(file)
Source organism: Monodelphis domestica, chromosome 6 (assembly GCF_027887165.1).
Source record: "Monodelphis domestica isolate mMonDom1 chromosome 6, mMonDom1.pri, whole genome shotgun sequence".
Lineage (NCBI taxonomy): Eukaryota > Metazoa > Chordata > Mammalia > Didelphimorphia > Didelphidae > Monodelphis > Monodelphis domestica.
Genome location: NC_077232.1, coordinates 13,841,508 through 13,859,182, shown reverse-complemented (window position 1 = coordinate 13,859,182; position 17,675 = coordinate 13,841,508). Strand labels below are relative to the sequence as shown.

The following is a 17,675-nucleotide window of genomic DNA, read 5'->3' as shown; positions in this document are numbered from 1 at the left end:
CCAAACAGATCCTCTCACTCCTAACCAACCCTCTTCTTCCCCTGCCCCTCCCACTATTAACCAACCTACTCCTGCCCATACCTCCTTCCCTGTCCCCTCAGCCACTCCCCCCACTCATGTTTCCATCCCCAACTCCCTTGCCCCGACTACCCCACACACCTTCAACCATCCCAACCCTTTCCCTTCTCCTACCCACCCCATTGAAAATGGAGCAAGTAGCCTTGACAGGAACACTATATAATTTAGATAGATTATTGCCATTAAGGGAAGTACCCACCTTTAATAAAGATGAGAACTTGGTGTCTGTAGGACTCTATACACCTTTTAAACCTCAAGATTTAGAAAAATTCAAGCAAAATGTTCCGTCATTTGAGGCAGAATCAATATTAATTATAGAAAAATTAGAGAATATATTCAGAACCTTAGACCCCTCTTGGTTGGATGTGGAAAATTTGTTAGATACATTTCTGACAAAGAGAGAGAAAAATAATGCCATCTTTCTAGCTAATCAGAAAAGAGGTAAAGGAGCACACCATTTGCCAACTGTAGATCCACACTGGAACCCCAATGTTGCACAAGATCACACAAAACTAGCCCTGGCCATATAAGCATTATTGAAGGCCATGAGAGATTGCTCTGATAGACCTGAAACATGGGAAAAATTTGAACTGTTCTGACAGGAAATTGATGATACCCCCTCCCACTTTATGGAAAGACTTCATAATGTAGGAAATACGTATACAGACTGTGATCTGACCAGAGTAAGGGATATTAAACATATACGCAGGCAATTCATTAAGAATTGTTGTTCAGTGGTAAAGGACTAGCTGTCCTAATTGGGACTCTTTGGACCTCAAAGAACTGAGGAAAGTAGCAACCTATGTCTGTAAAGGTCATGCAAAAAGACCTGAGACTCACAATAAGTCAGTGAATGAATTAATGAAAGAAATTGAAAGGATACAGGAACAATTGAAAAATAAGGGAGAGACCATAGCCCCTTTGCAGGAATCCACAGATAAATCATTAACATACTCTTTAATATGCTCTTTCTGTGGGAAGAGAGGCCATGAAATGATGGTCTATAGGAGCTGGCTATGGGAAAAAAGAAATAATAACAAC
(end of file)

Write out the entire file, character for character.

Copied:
Source organism: Monodelphis domestica, chromosome 6 (assembly GCF_027887165.1).
Source record: "Monodelphis domestica isolate mMonDom1 chromosome 6, mMonDom1.pri, whole genome shotgun sequence".
Lineage (NCBI taxonomy): Eukaryota > Metazoa > Chordata > Mammalia > Didelphimorphia > Didelphidae > Monodelphis > Monodelphis domestica.
Genome location: NC_077232.1, coordinates 13,841,508 through 13,859,182, shown reverse-complemented (window position 1 = coordinate 13,859,182; position 17,675 = coordinate 13,841,508). Strand labels below are relative to the sequence as shown.

The following is a 17,675-nucleotide window of genomic DNA, read 5'->3' as shown; positions in this document are numbered from 1 at the left end:
CCAAACAGATCCTCTCACTCCTAACCAACCCTCTTCTTCCCCTGCCCCTCCCACTATTAACCAACCTACTCCTGCCCATACCTCCTTCCCTGTCCCCTCAGCCACTCCCCCCACTCATGTTTCCATCCCCAACTCCCTTGCCCCGACTACCCCACACACCTTCAACCATCCCAACCCTTTCCCTTCTCCTACCCACCCCATTGAAAATGGAGCAAGTAGCCTTGACAGGAACACTATATAATTTAGATAGATTATTGCCATTAAGGGAAGTACCCACCTTTAATAAAGATGAGAACTTGGTGTCTGTAGGACTCTATACACCTTTTAAACCTCAAGATTTAGAAAAATTCAAGCAAAATGTTCCGTCATTTGAGGCAGAATCAATATTAATTATAGAAAAATTAGAGAATATATTCAGAACCTTAGACCCCTCTTGGTTGGATGTGGAAAATTTGTTAGATACATTTCTGACAAAGAGAGAGAAAAATAATGCCATCTTTCTAGCTAATCAGAAAAGAGGTAAAGGAGCACACCATTTGCCAACTGTAGATCCACACTGGAACCCCAATGTTGCACAAGATCACACAAAACTAGCCCTGGCCATATAAGCATTATTGAAGGCCATGAGAGATTGCTCTGATAGACCTGAAACATGGGAAAAATTTGAACTGTTCTGACAGGAAATTGATGATACCCCCTCCCACTTTATGGAAAGACTTCATAATGTAGGAAATACGTATACAGACTGTGATCTGACCAGAGTAAGGGATATTAAACATATACGCAGGCAATTCATTAAGAATTGTTGTTCAGTGGTAAAGGACTAGCTGTCCTAATTGGGACTCTTTGGACCTCAAAGAACTGAGGAAAGTAGCAACCTATGTCTGTAAAGGTCATGCAAAAAGACCTGAGACTCACAATAAGTCAGTGAATGAATTAATGAAAGAAATTGAAAGGATACAGGAACAATTGAAAAATAAGGGAGAGACCATAGCCCCTTTGCAGGAATCCACAGATAAATCATTAACATACTCTTTAATATGCTCTTTCTGTGGGAAGAGAGGCCATGAAATGATGGTCTATAGGAGCTGGCTATGGGAAAAAAGAAATAATAACAAC